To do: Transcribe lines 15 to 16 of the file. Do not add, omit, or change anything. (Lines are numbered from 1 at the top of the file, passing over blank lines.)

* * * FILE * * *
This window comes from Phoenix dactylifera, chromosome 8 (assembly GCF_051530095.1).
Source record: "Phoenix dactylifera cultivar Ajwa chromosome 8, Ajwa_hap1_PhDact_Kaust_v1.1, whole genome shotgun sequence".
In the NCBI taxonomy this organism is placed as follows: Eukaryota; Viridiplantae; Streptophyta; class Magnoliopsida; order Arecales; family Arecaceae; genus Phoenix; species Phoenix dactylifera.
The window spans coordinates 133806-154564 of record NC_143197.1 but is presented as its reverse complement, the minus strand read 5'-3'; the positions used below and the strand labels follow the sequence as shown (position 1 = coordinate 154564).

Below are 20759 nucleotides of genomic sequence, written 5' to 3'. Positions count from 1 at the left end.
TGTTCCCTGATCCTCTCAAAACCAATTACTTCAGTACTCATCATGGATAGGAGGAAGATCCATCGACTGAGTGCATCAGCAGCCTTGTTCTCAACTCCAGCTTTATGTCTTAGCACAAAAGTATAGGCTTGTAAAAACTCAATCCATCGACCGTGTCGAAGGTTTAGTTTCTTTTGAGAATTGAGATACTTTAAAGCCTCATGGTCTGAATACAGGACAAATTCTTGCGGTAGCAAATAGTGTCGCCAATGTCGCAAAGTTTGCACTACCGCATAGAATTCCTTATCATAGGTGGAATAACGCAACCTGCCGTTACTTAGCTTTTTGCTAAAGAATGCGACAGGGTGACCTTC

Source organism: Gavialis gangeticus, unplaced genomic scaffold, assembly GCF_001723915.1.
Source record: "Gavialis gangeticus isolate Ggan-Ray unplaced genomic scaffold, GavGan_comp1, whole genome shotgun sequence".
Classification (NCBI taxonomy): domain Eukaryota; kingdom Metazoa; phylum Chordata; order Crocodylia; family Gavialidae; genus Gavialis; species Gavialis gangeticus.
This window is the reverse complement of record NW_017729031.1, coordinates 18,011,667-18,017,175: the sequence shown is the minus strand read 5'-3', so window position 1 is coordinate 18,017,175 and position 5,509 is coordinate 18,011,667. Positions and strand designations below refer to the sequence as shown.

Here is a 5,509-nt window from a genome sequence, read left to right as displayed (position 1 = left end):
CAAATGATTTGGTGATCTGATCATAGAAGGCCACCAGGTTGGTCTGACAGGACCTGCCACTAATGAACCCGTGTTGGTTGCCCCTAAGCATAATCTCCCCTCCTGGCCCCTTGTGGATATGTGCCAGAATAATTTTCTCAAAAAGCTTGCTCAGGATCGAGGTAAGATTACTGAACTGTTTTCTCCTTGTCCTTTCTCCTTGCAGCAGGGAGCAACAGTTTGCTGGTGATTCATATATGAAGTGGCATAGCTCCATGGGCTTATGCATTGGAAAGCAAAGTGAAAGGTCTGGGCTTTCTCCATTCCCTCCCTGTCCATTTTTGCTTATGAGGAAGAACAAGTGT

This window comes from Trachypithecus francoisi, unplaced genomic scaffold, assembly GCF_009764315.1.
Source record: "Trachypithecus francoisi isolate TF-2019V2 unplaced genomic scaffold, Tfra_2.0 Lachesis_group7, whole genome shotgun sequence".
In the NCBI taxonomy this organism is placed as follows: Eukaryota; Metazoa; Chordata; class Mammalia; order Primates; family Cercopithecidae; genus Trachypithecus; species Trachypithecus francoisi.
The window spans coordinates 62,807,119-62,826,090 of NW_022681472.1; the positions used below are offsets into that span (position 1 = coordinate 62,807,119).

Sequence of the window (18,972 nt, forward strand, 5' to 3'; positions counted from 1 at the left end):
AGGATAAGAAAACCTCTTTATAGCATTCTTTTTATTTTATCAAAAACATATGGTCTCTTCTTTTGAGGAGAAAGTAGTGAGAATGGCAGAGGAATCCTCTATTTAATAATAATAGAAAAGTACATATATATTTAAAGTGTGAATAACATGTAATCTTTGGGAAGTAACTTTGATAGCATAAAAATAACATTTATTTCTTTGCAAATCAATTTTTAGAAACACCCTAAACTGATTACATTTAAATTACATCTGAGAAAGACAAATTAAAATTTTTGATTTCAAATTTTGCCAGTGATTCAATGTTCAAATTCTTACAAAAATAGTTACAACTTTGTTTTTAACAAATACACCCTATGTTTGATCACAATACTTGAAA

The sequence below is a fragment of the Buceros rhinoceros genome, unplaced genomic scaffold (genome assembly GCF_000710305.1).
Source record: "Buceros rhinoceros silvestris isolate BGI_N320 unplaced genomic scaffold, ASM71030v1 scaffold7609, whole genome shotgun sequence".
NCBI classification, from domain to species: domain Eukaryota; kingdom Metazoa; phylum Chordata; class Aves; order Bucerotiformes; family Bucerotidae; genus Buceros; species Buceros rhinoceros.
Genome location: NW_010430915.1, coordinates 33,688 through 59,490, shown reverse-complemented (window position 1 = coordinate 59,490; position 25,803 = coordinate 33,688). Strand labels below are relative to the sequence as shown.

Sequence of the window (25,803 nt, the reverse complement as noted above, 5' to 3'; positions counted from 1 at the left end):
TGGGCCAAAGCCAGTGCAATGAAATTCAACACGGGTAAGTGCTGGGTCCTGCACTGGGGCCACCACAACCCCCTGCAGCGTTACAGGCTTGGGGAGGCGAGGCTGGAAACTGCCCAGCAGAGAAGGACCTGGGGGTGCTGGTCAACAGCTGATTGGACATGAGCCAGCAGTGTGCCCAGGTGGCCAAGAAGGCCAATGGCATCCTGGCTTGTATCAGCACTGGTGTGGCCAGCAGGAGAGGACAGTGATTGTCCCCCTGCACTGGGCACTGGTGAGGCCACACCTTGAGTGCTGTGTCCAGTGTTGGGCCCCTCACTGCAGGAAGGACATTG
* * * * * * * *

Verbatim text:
In the NCBI taxonomy this organism is placed as follows: Eukaryota; Metazoa; Chordata; class Mammalia; order Primates; family Cercopithecidae; genus Trachypithecus; species Trachypithecus francoisi.
The window spans coordinates 62,807,119-62,826,090 of NW_022681472.1; the positions used below are offsets into that span (position 1 = coordinate 62,807,119).